“My idea is to go around the cooks altogether,” Freida chirped. “Elweena and I will prepare the dish ourselves. I was a scullery wench long before I became Second Handmaid, Your Grace. The royal cooks know about fancy dishes and the like, but I know how to prepare basic food which warms soldier’s bellies and satisfies their appetites.”

Eldarion smiled for the first time. “Now you’ve got me intrigued,” he said, inclining his head toward her, “and, to tell you the truth, I wouldn’t mind something different on the menu for a change.”

“Mind you, Prince,” Freida said hesitatingly, “it will only be peasant food.”

“As if I care!” Eldarion chuckled. “Ada probably won’t mind either. It will take him back to his ranger roots. Exactly what will this dish consist of?”

“Grilled sausages and vegetables, delicately seasoned so as to whet even the pickiest of Elvish palates.”

The Prince licked his lips while wiggling his eyebrows in a humorous fashion. “Now you’ve got my appetite whetted. I’m all for it. It sounds like a welcome change indeed.”

“There is just one other important consideration, Your Grace,” Freida simpered, reassuming her doe-eyed expression. “The ingredients must be of a quality fit for the royal table──items which cannot be purchased where the common people shop.”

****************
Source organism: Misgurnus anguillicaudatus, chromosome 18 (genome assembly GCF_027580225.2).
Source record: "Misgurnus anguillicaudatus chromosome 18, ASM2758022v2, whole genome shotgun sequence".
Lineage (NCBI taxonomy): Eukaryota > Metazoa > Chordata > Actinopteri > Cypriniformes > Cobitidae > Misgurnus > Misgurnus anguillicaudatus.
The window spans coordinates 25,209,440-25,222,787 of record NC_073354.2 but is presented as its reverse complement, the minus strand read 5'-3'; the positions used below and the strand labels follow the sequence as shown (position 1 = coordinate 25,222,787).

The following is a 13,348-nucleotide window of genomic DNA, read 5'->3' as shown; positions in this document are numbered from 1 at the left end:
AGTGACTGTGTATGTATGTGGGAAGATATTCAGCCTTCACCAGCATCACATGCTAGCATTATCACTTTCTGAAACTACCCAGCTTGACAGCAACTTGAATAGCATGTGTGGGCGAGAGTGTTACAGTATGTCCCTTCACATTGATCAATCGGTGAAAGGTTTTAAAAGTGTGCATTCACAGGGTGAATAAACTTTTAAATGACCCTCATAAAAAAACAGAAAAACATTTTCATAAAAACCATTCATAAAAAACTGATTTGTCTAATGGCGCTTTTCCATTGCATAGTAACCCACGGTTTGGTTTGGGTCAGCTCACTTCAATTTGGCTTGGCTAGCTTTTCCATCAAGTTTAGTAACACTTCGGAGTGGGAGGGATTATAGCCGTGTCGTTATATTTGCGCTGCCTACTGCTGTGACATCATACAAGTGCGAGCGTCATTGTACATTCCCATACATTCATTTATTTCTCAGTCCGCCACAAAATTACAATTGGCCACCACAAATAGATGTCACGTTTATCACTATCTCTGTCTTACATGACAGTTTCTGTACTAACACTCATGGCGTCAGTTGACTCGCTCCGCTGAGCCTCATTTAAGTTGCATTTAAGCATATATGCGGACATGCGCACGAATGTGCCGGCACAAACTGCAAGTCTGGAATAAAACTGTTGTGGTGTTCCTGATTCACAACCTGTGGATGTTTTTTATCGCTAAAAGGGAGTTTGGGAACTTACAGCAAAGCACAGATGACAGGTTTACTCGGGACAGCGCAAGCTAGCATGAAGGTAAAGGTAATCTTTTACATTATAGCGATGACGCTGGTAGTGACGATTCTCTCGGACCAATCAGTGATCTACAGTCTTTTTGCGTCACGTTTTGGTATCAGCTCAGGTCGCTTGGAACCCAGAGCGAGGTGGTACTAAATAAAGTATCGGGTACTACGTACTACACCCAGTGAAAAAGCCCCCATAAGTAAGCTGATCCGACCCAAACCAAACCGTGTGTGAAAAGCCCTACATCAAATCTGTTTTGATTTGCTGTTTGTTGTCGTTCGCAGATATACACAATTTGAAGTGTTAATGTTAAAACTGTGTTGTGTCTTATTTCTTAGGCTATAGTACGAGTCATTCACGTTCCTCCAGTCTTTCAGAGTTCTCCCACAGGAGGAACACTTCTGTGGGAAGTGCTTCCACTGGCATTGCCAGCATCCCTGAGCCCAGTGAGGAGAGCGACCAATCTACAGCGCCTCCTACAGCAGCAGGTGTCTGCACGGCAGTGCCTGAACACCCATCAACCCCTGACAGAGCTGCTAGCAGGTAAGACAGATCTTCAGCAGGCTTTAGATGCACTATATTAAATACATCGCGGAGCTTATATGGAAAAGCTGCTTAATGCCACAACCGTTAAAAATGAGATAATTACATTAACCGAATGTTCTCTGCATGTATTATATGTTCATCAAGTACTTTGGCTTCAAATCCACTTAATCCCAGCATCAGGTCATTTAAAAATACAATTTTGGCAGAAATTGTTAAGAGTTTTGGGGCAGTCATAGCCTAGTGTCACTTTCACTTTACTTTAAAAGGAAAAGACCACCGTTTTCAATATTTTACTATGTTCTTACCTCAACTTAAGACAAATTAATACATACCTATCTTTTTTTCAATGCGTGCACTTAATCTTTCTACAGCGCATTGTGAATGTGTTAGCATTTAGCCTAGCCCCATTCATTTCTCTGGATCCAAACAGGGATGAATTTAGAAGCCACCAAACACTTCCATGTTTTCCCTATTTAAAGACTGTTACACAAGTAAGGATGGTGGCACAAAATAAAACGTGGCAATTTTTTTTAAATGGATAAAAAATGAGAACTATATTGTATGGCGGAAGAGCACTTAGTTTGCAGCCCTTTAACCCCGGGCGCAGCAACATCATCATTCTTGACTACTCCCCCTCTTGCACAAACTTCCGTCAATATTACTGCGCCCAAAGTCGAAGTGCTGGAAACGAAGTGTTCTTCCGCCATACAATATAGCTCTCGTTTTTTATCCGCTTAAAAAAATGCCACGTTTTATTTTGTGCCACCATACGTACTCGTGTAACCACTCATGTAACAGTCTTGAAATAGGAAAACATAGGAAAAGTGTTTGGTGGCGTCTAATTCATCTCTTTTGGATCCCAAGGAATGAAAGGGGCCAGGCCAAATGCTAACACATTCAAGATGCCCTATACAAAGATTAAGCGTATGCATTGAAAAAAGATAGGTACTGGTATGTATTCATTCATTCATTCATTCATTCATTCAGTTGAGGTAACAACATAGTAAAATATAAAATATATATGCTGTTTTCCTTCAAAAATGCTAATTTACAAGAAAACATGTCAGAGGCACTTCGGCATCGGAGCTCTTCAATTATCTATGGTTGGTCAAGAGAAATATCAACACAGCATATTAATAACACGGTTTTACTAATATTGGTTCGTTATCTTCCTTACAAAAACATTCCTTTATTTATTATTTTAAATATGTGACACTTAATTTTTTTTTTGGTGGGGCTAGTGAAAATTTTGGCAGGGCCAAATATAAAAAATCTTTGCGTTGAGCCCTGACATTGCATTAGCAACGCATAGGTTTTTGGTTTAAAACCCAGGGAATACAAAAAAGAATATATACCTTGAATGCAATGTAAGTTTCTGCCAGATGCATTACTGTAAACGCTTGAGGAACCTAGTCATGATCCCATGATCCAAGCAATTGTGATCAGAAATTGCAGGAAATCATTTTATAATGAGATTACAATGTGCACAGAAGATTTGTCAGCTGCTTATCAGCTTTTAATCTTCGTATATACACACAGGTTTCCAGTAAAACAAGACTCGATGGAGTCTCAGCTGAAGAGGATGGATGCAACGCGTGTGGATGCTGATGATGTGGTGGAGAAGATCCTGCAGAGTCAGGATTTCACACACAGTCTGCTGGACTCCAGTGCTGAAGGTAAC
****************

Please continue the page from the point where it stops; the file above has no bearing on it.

Eldarion smiled wryly. “And for this,” he concluded as he rose from his chair, “you’ll need a bit of the coin of the realm.” Even at his present age of nineteen he was impressed by the handmaid’s ability to instantly alter her personality from that of a mature woman to that of a naïve young maiden. Coyness came instinctively if it helped to get her what she wanted.

Freida’s heart thumped loudly as the Prince rummaged through his desk for a few moments, finally counting a number of coins into a small pouch which he dropped into her hand. “When can we expect this treat?” he asked.

“Elweena and I have tomorrow off, Your Grace,” Freida replied eagerly. “If you can arrange transportation for us and permission to work in the royal kitchen, we could prepare the dish for Her Majesty’s noonday meal. Of course, we’ll prepare enough for the whole family.”

“Done!” he said with equal enthusiasm. “You’d better prepare a generous amount of food, however. If it’s as good as it sounds, some of us might want seconds.”

He returned to his desk and scribbled a brief note which he carefully folded and impressed with his personal seal. “Give this to the steward on duty at the royal stables tomorrow morning,” he said, handing her the memo. “It entitles you and Elweena the use of a government sedan. In the meantime, I’ll inform the kitchen steward that you are to be granted the exclusive use of a corner of the scullery for whatever cooking you want to do.”

“Secrecy is vital, Your Grace,” Freida said, clutching the purse and note to her bosom.

“Don’t worry, Freida,” the Prince grinned, “I’ll tell the steward that I’ll personally deliver a royal kick to his arse if he blabs about you’re plan to the kitchen staff.”

- - -

“The tea’s ready,” Elweena said as her roommate returned. “What did the Prince have to say?”

“We’re in!” Freida chirped excitedly as she shook the small purse. Its contents jingled merrily. “He gave me this money and permission to use one of the government sedan chairs. We’re going to have a busy morning, so plan on getting up early.”

Elweena merely nodded half-heartedly as she poured the tea.

* * * * *